Motivation for Running

Your legs and lungs may burn, but running can be just as taxing on your brain. From deciding to lace up to battling through every mile, “the method of running is psychological,” says Jeff Brown, Psy.D., an assistant clinical professor at Harvard Medical School. “Mentally coping with tough spots in running is crucial.” Here are a few ways to help you fight through these mental hurdles:

Visualize Success.
Athletes who pictured themselves focused and in control developed the strength of mind necessary to succeed, as outlined by research conducted recently. Before your run (and if your energy begins to wane partway through), imagine yourself running strong around the block or over the finish line.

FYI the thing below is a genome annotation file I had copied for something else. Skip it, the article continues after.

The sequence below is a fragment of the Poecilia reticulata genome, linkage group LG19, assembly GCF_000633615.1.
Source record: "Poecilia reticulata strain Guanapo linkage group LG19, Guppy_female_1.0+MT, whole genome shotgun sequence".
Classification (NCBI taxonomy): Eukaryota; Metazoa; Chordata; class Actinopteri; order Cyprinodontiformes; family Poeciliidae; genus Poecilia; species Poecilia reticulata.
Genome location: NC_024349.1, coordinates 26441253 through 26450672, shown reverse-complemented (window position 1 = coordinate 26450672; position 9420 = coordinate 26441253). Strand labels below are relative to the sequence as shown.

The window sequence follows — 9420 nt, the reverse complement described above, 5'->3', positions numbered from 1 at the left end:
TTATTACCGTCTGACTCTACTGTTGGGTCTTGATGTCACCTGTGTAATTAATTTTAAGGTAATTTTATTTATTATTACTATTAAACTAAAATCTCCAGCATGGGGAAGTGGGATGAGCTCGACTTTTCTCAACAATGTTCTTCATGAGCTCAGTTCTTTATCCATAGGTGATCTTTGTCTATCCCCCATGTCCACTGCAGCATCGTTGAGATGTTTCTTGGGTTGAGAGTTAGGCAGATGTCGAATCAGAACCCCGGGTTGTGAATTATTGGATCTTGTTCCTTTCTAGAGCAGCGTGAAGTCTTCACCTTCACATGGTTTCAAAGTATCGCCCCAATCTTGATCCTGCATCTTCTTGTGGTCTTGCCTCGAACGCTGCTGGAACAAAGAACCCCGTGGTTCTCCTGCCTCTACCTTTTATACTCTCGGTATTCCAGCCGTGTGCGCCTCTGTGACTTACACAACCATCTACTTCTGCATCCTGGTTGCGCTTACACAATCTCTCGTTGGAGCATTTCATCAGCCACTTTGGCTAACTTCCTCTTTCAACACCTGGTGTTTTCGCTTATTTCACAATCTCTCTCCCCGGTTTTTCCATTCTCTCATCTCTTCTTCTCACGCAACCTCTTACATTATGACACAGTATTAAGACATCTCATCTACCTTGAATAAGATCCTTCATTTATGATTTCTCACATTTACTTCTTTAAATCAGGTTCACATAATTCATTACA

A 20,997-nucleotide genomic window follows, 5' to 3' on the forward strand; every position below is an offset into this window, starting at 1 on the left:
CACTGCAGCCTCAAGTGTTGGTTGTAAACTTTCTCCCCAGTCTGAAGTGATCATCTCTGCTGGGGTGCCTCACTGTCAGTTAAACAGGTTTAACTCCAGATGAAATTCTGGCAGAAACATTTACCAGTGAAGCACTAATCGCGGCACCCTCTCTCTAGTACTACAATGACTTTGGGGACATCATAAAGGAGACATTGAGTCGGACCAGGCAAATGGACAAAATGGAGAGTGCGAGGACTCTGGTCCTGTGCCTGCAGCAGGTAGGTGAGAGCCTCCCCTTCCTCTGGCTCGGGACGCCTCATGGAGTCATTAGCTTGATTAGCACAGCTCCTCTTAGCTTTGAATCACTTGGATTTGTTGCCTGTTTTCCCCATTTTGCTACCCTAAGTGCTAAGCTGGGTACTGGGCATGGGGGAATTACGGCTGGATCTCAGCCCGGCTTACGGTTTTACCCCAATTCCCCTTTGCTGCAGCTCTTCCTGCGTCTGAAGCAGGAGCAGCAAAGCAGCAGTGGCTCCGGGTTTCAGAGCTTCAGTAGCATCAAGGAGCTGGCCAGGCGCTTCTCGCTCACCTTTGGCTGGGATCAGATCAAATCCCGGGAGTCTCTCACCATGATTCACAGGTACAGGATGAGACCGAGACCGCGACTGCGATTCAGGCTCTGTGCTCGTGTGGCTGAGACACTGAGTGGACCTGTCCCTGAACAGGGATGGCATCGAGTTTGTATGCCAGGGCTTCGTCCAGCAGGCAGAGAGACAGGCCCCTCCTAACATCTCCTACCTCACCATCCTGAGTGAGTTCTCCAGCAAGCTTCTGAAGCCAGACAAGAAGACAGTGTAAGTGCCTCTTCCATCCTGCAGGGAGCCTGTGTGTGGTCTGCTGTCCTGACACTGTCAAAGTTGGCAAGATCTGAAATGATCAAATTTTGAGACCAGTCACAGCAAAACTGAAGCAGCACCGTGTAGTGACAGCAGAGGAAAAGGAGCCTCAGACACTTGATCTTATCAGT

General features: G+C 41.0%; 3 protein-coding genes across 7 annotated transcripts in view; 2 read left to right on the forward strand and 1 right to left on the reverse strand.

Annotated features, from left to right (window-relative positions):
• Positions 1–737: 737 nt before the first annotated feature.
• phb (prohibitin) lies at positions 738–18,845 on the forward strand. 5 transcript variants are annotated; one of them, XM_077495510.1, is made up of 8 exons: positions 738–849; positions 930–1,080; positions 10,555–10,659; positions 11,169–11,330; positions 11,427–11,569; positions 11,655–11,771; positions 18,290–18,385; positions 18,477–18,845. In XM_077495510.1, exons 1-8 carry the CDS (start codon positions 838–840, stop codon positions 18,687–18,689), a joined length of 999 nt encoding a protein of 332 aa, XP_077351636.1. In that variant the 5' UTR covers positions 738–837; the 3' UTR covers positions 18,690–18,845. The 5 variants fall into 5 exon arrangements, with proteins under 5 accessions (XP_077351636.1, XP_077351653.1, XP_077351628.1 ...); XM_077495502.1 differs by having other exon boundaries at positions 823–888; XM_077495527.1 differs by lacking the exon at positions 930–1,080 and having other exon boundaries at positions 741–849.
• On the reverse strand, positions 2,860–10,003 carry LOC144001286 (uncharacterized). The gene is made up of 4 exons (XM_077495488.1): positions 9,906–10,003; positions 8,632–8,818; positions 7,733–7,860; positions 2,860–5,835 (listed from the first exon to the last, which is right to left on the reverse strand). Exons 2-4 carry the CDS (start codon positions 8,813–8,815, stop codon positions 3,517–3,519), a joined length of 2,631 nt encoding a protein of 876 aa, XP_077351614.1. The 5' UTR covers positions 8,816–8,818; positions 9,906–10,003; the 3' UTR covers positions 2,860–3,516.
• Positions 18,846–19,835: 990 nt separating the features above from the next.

Find Your Mantra.
Written by  Total Health Links
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A Popular Myth About Running Injuries

Almost everyone who runs (or has shopped for running shoes) has heard that how your foot pronates, or rolls inward, as you land affects your injury risk. Pronate too much or too little, conventional wisdom tells us, and you’ll wind up hurt. But a provocative new study shows that this deeply entrenched belief is probably wrong and that there is still a great deal we don’t understand about pronation and why the foot rolls as it does.

For the new study, published online this month in The British Journal of Sports Medicine, researchers from Aarhus University in Denmark and other institutions began by advertising in Danish newspapers and at gyms to find men and women who didn’t run but were game to try.

Written by Gretchen Reynolds

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